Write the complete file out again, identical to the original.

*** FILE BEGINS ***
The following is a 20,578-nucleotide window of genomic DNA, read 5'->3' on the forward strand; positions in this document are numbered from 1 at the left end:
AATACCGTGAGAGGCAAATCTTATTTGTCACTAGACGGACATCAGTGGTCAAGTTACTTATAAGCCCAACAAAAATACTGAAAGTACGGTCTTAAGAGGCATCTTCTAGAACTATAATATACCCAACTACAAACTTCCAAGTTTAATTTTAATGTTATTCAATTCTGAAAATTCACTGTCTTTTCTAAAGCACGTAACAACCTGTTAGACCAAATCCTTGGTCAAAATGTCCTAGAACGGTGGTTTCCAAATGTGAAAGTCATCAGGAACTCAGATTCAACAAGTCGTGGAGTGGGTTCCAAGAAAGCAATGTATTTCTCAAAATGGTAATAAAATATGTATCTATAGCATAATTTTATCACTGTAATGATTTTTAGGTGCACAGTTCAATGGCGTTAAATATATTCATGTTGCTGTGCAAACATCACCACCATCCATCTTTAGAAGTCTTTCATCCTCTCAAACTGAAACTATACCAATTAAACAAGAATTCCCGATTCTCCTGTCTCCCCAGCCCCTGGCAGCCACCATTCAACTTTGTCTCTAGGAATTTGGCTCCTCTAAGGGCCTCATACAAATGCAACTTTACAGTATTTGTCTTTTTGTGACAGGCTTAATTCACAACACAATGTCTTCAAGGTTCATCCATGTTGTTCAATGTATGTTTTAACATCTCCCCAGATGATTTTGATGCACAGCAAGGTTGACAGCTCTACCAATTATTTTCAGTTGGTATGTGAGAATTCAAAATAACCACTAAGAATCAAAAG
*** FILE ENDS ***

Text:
The following is a 20,578-nucleotide window of genomic DNA, read 5'->3' on the forward strand; positions in this document are numbered from 1 at the left end:
AATACCGTGAGAGGCAAATCTTATTTGTCACTAGACGGACATCAGTGGTCAAGTTACTTATAAGCCCAACAAAAATACTGAAAGTACGGTCTTAAGAGGCATCTTCTAGAACTATAATATACCCAACTACAAACTTCCAAGTTTAATTTTAATGTTATTCAATTCTGAAAATTCACTGTCTTTTCTAAAGCACGTAACAACCTGTTAGACCAAATCCTTGGTCAAAATGTCCTAGAACGGTGGTTTCCAAATGTGAAAGTCATCAGGAACTCAGATTCAACAAGTCGTGGAGTGGGTTCCAAGAAAGCAATGTATTTCTCAAAATGGTAATAAAATATGTATCTATAGCATAATTTTATCACTGTAATGATTTTTAGGTGCACAGTTCAATGGCGTTAAATATATTCATGTTGCTGTGCAAACATCACCACCATCCATCTTTAGAAGTCTTTCATCCTCTCAAACTGAAACTATACCAATTAAACAAGAATTCCCGATTCTCCTGTCTCCCCAGCCCCTGGCAGCCACCATTCAACTTTGTCTCTAGGAATTTGGCTCCTCTAAGGGCCTCATACAAATGCAACTTTACAGTATTTGTCTTTTTGTGACAGGCTTAATTCACAACACAATGTCTTCAAGGTTCATCCATGTTGTTCAATGTATGTTTTAACATCTCCCCAGATGATTTTGATGCACAGCAAGGTTGACAGCTCTACCAATTATTTTCAGTTGGTATGTGAGAATTCAAAATAACCACTAAGAATCAAAAG